Saturday, October 14, 2006

Fifty three percent

Fifty three percent is such a modest number. Just barely more than half; just a slight majority. It represents dramatic improvement over what likely would have been a much higher number just a decade ago. Which makes me wonder. Are we forcing a vote now, on gay marriage and on reinstating the death penalty, not because of our fear of activist judges, but because of our fear that the tide is changing and that if we fail to act now, we'll not get another chance?

Support is dwindling, and it's only a matter of time before we all wake up and realize that the death penalty and restrictions on marriage both blatantly violate the equal protection clause of the 14th amendment. Recent polls suggest that about 53% of Wisconsinites support both a ban on gay marriage and reinstatement of the death penalty. One wonders if they are the same 53%.

I am so proud that Wisconsin was the first state to create unemployment compensation, create workers compensation, and outlaw discrimination against women. This historical record is one of the primary reasons I moved here from the east coast. We have the rarest of opportunities on November 7th to lead again. To show the world that Wisconsin is fair, just, and stands boldly as a leader in the fight against discrimination. It is such an exciting, once in a generation opportunity, I can barely contain my enthusiasm.

Fifty three percent. It almost makes me want to take a leave of absence from my job and family and go door to door. To shake some sense back into the Wisconsinites who've let rhetoric and fear drown out what they know is right.

Homosexuality is not illegal. We have committed, loving, same sex couples living right now in our state. Paying taxes, working, raising children. This is a fact. How could anyone, anyone, not want to support such families, support their children, and ensure that they have the same rights conferred upon the rest of us? It's not like passage of this referendum is going to break apart these families, though I'm not sure that's what anyone would want anyway. Are we really feeling that threatened? If we pass this referendum, nothing will have changed, nothing, other than our constitutional confirmation of the second class status of thousands of families throughout our state. What will we say on the night of November 7th, as we tuck our own children into bed? "Yeah! We did it. We just ensured that two loving, committed members of a family can't visit each other in the hospital. We just ensured that, should one of the parents die, the other will have a difficult time raising her own children." Is this really going to make us feel better? Is this really supportive of family values?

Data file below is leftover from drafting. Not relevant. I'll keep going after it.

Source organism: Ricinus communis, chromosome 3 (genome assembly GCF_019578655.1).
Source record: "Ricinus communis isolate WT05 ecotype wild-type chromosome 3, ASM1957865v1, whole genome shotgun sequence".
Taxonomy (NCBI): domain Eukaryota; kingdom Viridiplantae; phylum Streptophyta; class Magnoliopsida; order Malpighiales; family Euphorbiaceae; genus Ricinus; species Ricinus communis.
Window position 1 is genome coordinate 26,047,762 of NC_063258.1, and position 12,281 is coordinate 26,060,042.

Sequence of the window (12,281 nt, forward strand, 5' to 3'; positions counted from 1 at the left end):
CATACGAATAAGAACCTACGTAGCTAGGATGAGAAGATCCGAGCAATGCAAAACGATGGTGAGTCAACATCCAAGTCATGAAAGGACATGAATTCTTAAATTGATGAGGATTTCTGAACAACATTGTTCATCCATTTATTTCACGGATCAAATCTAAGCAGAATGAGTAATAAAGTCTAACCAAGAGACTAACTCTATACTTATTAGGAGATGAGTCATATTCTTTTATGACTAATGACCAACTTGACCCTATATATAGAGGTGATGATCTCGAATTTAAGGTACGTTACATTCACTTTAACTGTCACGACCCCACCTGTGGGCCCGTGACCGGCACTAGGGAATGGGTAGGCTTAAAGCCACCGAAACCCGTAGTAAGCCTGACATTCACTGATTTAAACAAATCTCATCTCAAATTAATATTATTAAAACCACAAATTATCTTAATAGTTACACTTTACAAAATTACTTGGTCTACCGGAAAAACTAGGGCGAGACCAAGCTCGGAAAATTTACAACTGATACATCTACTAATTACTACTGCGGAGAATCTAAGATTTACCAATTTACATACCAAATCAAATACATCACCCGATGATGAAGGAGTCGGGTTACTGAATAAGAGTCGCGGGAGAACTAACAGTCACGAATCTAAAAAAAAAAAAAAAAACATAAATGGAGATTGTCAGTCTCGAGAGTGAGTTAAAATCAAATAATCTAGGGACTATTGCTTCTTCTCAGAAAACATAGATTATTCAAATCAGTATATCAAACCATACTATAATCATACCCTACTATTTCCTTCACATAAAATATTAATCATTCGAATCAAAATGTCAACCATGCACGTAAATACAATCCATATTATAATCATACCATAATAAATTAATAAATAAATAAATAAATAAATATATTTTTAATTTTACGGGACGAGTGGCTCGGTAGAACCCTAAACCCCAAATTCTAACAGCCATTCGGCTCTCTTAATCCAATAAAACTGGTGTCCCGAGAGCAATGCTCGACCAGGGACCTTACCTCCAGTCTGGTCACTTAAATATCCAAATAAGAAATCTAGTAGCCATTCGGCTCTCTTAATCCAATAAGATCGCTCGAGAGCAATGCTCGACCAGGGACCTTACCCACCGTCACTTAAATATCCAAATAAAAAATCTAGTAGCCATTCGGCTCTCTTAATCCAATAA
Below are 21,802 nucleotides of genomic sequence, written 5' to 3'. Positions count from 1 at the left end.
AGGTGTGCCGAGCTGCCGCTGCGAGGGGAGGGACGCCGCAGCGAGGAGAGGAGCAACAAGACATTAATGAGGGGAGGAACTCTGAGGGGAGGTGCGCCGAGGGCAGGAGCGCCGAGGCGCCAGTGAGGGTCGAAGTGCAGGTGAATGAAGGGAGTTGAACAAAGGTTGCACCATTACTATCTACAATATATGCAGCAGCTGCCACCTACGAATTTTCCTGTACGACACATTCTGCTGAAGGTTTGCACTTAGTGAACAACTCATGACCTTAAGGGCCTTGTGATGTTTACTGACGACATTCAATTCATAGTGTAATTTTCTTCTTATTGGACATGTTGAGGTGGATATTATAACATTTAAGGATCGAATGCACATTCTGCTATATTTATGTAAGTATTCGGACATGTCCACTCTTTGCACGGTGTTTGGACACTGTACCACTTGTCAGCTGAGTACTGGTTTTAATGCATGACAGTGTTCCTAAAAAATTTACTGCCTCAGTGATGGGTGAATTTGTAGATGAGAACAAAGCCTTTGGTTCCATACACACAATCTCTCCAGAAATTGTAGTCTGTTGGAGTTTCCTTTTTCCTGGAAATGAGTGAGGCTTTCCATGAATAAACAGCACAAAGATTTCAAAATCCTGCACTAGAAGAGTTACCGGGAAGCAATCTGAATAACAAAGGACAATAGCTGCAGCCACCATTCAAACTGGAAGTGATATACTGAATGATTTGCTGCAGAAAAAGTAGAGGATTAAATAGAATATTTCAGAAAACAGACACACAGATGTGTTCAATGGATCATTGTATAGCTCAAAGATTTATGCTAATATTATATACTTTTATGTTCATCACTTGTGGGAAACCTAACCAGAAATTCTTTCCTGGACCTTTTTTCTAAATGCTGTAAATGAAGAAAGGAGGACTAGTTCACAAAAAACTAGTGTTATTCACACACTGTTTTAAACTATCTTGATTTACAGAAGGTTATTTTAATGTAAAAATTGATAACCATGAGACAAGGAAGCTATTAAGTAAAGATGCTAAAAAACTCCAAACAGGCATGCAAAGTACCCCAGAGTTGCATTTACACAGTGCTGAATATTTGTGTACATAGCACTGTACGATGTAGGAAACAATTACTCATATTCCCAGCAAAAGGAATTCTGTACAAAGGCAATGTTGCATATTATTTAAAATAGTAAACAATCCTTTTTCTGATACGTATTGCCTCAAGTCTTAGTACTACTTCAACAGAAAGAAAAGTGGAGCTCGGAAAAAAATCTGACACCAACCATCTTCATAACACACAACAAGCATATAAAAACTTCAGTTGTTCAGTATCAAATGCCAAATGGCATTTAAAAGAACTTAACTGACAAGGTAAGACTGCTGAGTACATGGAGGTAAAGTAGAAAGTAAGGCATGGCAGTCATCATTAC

The death penalty has been illegal in Wisconsin for 153 years. For one and a half centuries, we've had the good sense to realize that we as a society must rise above heinous acts of violence while simultaneously deploring those same acts. We have talked the talk (violence is wrong) and we have walked the walk (we will thus not engage in it). We know for a fact that a black man is four times more likely to receive the death penalty than a white man. We know for a fact that a poor man is infinitely more likely than a rich man. We know that the death penalty is more expensive (two to six times) and does not serve as a deterrent. So we reinstate the death penalty. Do we feel better? We haven't helped anything - haven't saved any dollars, prevented more crime, or instituted some new radical reform. Only two things will have changed. First, we will have validated that an eye for an eye is a just solution in an advanced democracy. Second, we will have appropriated authority to decide when to apply the sixth commandment, that we shalt not kill.

I find myself growing increasingly depressed with each passing day. On November 7th, Wisconsin has the chance to lead, to demonstrate its commitment to equality, justice, and non-violence. To demonstrate its commitment to family values and moral leadership. To make me proud to be here and proud to raise my children here. I wish I could communicate with the fifty three percent... I wish I could beg them to think about this, to really think about it, and please not make November 7th a day we regret. Terrorism will still exist. Our air will still be dirty. Our schools will still have insufficient resources. We'll still worry about morals, values, equality, school shootings, and too much violence in our culture. And we'll all wake up on November 8th and continue to share our collective sadness that the world doesn't seem to be going in the right direction. The problem is, we will have just taken two pretty big steps further away from the world we really want.